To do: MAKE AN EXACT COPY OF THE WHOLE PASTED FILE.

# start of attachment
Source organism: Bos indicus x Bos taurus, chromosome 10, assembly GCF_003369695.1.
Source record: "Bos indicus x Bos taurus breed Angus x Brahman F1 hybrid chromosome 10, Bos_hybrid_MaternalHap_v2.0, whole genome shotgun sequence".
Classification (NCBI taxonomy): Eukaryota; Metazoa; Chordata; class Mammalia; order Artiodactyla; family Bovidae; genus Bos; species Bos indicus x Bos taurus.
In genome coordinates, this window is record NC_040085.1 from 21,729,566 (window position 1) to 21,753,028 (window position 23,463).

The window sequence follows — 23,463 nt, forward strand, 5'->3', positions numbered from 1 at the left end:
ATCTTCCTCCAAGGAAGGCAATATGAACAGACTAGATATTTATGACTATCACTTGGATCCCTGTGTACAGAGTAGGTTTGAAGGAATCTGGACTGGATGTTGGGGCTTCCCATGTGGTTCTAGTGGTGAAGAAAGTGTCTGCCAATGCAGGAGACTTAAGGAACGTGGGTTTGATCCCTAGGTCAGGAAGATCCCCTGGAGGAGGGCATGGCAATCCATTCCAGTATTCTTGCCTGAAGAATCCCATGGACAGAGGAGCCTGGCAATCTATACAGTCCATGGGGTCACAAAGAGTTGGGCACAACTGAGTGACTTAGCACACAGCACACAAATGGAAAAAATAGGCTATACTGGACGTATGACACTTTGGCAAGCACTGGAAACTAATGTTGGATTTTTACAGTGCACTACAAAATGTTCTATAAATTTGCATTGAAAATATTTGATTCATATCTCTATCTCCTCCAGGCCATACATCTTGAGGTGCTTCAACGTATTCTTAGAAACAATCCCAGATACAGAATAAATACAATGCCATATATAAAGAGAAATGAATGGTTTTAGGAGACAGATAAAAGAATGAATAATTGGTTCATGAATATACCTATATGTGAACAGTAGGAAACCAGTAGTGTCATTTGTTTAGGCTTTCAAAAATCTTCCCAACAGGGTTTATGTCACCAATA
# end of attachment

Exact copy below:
Source organism: Bos indicus x Bos taurus, chromosome 10, assembly GCF_003369695.1.
Source record: "Bos indicus x Bos taurus breed Angus x Brahman F1 hybrid chromosome 10, Bos_hybrid_MaternalHap_v2.0, whole genome shotgun sequence".
Classification (NCBI taxonomy): Eukaryota; Metazoa; Chordata; class Mammalia; order Artiodactyla; family Bovidae; genus Bos; species Bos indicus x Bos taurus.
In genome coordinates, this window is record NC_040085.1 from 21,729,566 (window position 1) to 21,753,028 (window position 23,463).

The window sequence follows — 23,463 nt, forward strand, 5'->3', positions numbered from 1 at the left end:
ATCTTCCTCCAAGGAAGGCAATATGAACAGACTAGATATTTATGACTATCACTTGGATCCCTGTGTACAGAGTAGGTTTGAAGGAATCTGGACTGGATGTTGGGGCTTCCCATGTGGTTCTAGTGGTGAAGAAAGTGTCTGCCAATGCAGGAGACTTAAGGAACGTGGGTTTGATCCCTAGGTCAGGAAGATCCCCTGGAGGAGGGCATGGCAATCCATTCCAGTATTCTTGCCTGAAGAATCCCATGGACAGAGGAGCCTGGCAATCTATACAGTCCATGGGGTCACAAAGAGTTGGGCACAACTGAGTGACTTAGCACACAGCACACAAATGGAAAAAATAGGCTATACTGGACGTATGACACTTTGGCAAGCACTGGAAACTAATGTTGGATTTTTACAGTGCACTACAAAATGTTCTATAAATTTGCATTGAAAATATTTGATTCATATCTCTATCTCCTCCAGGCCATACATCTTGAGGTGCTTCAACGTATTCTTAGAAACAATCCCAGATACAGAATAAATACAATGCCATATATAAAGAGAAATGAATGGTTTTAGGAGACAGATAAAAGAATGAATAATTGGTTCATGAATATACCTATATGTGAACAGTAGGAAACCAGTAGTGTCATTTGTTTAGGCTTTCAAAAATCTTCCCAACAGGGTTTATGTCACCAATA